Certainly Shetty is one of the more positive representations of Asian ethnicity that Britain has been privy to for a while. Boundaries of ‘us’ and ‘them’ are still classically being fought in the political arena over what constitutes ‘Britishness’ and how to inculcate the youth of this nation with its values to ward against the ‘outsiders inside’ threat of terrorism. Shetty with her lilting accent and Indian fashion was a safe depiction of the more colonial India, the one that could exist side by side, with similar attributions but on a more exotic and beautiful level.

Of serious interest to me then was her interview with Richard and Judy once Endemol had rushed through the end of the series. In their introduction which would directly undermine all claims that hers was a ‘victory for anti-racism’, Shetty was defined as perhaps embodying the traditional English virtues more than the other English members of the household: the household which included key British faces of pop, gay and football culture. But this discourse was mistaken. To bring her into the nationalist discourse was not what it was about, nor would it have been the intention of her publicist. “More British than the British” was nothing short of a shameful extension of the ‘noble savage’ discourse of an imperialist nation acknowledging the success of one of ‘our’ colonies. Not an acknowledgment of her own Indian heritage, nor the industry in which she operates but an attempt to sideline the ‘us’ with the more complimentary version of ‘reality’. As her own website confirms, she was acting within her own ethnic brand not as an advocate of traditional British values: “India is full of very tolerant and cultured people and everyone is welcome.” [1]

Incongruities of the household to create controversy is the formula upon which the BB programme revolves. This time its potential battlegrounds could have been gender or class or ethnicity. As it was, the ensuing furore covered all bases but the Asian problematic was the most compelling in a society which has now banned religious clothing in schools, if it can be deemed a security threat, and where we are still trying to place blame for the two most Baudrillardian spectacular terrorist attacks of recent times.

The Endemol reality was unrecognisable to those in the household, who when confronted with the edited lifestyle which we were shown, reacted with confusion and horror, including Shilpa Shetty herself. As a reality show, this series had to bow to the real reactions of the general public by entirely reformulating the eviction process. But as the promotional platform for the celebrities, it paid its way confirming all brands: “Shilpa will now be doing a balancing act between Bollywood and the West. ‘Big Brother’ hasn’t changed her. Instead, its (sic) taught her, how important it is to be dignified in any situation.”[2]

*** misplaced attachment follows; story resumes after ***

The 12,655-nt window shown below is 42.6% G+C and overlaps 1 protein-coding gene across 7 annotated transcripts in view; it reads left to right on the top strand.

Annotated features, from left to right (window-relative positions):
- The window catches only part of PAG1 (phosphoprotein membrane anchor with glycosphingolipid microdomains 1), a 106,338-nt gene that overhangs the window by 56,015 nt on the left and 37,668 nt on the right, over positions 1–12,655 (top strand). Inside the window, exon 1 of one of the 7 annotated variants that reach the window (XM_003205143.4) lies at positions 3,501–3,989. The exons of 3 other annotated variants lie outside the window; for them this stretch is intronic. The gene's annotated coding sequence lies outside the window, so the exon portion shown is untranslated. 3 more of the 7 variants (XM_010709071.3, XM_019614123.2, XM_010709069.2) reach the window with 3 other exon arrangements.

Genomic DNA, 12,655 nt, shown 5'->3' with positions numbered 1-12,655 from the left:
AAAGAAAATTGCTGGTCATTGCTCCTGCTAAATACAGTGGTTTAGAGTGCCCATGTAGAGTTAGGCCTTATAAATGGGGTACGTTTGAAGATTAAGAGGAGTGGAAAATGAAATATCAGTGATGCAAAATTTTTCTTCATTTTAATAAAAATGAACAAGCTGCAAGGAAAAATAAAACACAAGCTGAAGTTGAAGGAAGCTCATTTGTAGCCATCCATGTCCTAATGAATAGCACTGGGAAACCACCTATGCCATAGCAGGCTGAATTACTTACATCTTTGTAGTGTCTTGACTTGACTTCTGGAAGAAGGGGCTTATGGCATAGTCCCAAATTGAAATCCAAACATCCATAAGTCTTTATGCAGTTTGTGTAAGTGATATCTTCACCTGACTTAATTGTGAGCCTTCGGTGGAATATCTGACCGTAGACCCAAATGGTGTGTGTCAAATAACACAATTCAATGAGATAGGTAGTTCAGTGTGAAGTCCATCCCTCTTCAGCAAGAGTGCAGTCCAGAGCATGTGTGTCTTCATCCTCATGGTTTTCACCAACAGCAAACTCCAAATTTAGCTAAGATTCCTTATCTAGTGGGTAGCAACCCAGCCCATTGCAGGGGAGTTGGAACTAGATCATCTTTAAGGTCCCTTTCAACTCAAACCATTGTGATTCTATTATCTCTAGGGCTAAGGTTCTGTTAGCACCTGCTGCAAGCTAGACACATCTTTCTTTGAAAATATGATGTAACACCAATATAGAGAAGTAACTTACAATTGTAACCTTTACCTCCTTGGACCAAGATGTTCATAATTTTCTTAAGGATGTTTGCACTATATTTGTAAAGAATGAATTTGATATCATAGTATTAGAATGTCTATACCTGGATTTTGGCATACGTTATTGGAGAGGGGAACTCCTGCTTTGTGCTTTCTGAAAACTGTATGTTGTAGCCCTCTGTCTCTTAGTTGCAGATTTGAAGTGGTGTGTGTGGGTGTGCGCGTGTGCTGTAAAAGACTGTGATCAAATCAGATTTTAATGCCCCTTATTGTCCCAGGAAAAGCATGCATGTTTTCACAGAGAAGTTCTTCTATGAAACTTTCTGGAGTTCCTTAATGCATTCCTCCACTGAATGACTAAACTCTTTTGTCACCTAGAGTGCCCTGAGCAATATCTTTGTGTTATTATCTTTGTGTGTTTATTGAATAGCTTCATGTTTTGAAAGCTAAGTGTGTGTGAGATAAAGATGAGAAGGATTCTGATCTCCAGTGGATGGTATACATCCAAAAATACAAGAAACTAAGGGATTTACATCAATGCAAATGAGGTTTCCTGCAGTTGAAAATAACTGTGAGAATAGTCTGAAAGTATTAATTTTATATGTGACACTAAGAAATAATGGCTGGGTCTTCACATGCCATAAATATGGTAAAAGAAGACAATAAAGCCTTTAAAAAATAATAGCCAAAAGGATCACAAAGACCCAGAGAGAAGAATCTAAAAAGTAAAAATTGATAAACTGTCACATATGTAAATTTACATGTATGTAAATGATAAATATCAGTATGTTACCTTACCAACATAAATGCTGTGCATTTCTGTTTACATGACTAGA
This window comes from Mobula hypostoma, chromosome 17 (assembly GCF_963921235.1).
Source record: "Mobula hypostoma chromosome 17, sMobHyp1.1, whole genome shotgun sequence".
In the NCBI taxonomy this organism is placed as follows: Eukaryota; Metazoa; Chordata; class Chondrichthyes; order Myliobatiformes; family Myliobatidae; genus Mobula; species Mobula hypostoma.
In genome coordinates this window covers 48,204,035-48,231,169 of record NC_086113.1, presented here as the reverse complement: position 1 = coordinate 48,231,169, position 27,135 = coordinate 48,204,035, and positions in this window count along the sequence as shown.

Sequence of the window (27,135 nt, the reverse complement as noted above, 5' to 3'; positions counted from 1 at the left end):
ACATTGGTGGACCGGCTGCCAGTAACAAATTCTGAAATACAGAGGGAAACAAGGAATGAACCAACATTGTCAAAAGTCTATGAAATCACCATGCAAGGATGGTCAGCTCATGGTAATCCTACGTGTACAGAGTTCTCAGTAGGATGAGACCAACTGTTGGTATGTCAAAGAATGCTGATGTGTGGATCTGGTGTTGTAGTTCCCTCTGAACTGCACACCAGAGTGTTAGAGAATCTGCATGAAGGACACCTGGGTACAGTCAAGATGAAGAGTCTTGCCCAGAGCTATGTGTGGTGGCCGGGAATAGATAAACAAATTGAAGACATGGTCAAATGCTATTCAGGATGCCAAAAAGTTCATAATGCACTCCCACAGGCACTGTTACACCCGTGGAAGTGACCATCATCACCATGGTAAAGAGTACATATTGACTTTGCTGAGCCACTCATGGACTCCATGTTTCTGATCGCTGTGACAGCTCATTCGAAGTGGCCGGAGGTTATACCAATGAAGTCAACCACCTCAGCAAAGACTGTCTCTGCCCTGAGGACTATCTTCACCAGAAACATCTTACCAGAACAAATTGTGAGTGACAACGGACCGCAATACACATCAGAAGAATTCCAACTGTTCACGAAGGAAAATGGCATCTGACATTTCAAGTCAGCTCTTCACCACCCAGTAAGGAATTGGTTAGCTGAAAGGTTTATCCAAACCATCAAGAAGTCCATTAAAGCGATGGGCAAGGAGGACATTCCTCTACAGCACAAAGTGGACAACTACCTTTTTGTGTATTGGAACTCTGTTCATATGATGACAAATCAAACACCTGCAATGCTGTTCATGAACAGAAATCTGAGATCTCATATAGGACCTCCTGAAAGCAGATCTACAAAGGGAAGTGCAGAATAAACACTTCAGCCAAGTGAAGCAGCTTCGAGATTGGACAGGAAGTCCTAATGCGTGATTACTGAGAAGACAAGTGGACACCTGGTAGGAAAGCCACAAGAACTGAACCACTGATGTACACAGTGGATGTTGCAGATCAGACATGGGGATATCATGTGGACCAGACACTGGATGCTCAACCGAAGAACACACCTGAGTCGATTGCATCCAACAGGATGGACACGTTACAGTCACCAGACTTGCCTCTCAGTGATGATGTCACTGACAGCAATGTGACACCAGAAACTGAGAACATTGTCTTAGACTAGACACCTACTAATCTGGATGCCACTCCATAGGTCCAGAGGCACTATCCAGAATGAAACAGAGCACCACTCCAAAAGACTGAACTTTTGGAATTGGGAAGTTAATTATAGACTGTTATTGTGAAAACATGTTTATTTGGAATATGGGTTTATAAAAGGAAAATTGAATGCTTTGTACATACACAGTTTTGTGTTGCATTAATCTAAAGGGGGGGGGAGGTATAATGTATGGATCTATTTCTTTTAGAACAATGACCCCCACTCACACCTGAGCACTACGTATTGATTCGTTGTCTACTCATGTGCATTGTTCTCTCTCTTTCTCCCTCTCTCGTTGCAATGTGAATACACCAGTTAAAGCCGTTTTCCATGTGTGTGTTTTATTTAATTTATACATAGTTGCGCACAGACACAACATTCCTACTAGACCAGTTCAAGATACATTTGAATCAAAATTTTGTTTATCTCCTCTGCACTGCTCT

Shilpa is now the local and the global Bollywood star as was planned. Movie stars still reign over television stars, the cultural divide of low and high still exists and all returns to the same hierarchy as before. Bhagwager, her spokesperson, as well as Bollywood figures have noted the renaissance of her career which Endemol appear to have sponsored[3] knowing that she would potentially have to handle such derisive comments on an international stage. Have we genuinely got to a point where even racism can be a marketing tool for the astute star who craves that status of ‘diva’?

Notes

Born to a Malaysian mother and Welsh father and raised in The Gambia and Bangladesh, I guess I was always going to be fascinated in globalisation and media. Texts (the reading, writing and analysis of) have always been a passion of mine hence my current career of English teacher.
All posts by: Safi Rowland | Email | Website

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2 Responses »

  1. Well well, the world is full of surprises!

    “Have we genuinely got to a point where even racism can be a marketing tool for the astute star who craves that status of ‘diva’?”

    I agree – we have!

  2. What are the chances of me coming across this?!
    What a challenging read!
    I agree with you and Dominic very much, studying media has opened my eyes to things that I had no idea about before.
    Good work Saf!